Proceedings (*Updated March 2010)
Prof.M.R.Raghava Varier gave an illuminating lecture on Calicut’s heritage. Most cultures, in his knowledge, strove to preserve their invaluable heritage. But Calicut is an exception, as we seek deliberately to destroy all vestiges of our past in the interest of crass commercialism. But, our heritage is attached to us so deeply that without our knowing , we preserve large parts of it. He gave the example of place names and drawing from his long study of place names in and around Calicut, went on to draw a brilliant word-picture of the physical structure of the city of Calicut and its government.
He started with the centre of Calicut during the Zamorin’s days – the Kottapparambu, a name which is still current. It was the location of the fort and palace, as the name suggests. This was the seat of government, as many travellers from Vasco da Gama to Abdul Razzak to Payrard had described. A part of the structure (towards the present LIC ) was the living quarters and descriptions found in the records of the Zamorin strolling in the courtyard on moonlit nights indicate the vastness of the living space inside the fort-palace.
At the south eastern extreme of the Kottapparambu (at the present Palayam junction) is a property whose name is given in records as Thekke Kothalam Parambu ( Southern Rampart). Corresponding to this, near the present Muthalakkulam is a property named Vadakke Kothalam parambu (North Ramparts). Between the two crops up a name Gopuram parambu (Gateway) for a property where Neelakantan Vaidyar’s shop is located today. The original Kizhakke Kovilakam was to the east of the Gopuram and the original Padijare Kovilakam was the main Mananchira Palace itself. During the Mysore invasions, Kizhakke Kovilakam shifted to its present location at Kottakkal and Padinjare Kovilakam further east to Mankave. Opposite the east Gopuram, there exists a Gopura Vathil Parambu on the western fringe of the fort, where the Saraswathi Musical Store exists today. This was the western gateway which opened into the Rajaveedhi (the royal street) and further to the busy commercial centre leading to the buzzling port of Calicut.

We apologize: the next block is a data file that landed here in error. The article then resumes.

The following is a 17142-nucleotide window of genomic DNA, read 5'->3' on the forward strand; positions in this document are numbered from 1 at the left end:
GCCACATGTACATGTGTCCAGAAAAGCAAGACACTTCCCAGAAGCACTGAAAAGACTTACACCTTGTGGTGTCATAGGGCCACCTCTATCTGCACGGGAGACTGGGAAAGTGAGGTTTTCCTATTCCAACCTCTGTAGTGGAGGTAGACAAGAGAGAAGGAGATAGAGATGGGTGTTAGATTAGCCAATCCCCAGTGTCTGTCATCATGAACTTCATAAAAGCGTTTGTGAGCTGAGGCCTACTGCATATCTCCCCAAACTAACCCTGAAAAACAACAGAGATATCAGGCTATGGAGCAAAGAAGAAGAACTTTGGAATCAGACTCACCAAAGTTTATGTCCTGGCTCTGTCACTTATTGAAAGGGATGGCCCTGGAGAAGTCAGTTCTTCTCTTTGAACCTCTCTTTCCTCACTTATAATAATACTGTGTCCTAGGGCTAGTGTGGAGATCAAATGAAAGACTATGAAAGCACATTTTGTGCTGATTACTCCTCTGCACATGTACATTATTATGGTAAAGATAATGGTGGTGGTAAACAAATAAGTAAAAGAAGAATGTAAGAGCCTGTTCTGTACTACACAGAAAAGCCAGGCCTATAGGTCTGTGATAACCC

When Hyder Ali and his forces descended on Calicut for the decisive encounter, his army camped outside the southern rampart and thus the name Palayam (military camp) came about. We get interesting vignettes from contemporary records about the Zamorin and palace politics during those turbulent days. The ruling Zamorin and his 3 sisters were all adopted from the Neeleswaram Palace and he was, thus, alien to the Calicut culture. Enough indications exist to show that the ruling bureaucracy was also reluctant to accept the ‘outsider’. The difference of opinion which arose about the engagement with Tipu’s forces and the humiliating defeat of Zamorin’s forces at the battle of Iringal, led to the ouster of Mangatt Achan, the Prime Minister-equivalent. As the situation became hopeless, the Zamorin instructed the ladies to be escorted to Ponnani (Trikkavu Palace) and then he was supposed to have entered the arsenal and killed himself by setting fire to the gunpowder on the 27th April, 1766 .